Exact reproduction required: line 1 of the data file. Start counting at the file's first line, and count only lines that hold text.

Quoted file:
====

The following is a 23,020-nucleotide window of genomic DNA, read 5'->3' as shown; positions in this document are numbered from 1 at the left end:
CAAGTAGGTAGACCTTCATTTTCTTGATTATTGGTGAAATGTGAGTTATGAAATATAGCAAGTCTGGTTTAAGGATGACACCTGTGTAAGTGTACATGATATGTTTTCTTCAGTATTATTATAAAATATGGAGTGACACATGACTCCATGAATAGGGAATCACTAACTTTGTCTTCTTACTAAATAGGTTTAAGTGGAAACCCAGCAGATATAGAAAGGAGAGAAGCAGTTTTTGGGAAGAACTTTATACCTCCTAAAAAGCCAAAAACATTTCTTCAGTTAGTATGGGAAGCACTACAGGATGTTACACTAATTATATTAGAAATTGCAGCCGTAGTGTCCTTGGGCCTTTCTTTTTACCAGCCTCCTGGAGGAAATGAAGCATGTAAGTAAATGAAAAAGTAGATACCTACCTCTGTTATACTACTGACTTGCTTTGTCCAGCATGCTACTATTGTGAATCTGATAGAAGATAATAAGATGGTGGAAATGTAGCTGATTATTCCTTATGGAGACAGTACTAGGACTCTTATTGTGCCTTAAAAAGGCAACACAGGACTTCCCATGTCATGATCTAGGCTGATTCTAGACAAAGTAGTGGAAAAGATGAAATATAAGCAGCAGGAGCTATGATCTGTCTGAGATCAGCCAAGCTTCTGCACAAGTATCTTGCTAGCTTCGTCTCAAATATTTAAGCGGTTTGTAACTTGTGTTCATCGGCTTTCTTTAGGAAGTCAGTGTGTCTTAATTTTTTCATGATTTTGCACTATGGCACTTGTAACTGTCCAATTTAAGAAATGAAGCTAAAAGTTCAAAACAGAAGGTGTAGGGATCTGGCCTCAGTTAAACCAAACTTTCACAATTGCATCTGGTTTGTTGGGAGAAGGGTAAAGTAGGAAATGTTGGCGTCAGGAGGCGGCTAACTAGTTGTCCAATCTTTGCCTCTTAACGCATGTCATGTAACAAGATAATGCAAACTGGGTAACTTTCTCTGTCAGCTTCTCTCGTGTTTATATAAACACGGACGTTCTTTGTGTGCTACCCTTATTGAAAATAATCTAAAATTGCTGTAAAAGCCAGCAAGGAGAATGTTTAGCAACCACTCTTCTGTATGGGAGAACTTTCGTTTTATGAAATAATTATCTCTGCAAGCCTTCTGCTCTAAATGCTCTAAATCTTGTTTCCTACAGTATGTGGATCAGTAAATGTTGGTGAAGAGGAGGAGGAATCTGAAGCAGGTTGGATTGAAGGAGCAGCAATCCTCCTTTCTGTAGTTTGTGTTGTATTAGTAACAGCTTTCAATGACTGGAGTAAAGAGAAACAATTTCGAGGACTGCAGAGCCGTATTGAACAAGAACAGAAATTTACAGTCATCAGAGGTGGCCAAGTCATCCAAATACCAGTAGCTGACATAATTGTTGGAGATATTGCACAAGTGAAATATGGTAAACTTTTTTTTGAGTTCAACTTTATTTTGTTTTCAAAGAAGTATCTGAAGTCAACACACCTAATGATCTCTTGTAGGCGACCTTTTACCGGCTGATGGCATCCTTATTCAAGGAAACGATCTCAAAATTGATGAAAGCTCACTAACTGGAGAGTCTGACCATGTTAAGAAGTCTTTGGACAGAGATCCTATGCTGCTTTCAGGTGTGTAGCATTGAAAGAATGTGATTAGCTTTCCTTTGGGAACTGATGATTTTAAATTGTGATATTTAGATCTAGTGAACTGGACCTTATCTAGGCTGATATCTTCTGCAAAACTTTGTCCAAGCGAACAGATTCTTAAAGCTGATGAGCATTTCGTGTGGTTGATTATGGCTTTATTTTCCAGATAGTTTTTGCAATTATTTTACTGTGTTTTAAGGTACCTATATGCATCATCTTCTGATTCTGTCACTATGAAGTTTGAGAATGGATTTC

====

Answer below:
The following is a 23,020-nucleotide window of genomic DNA, read 5'->3' as shown; positions in this document are numbered from 1 at the left end: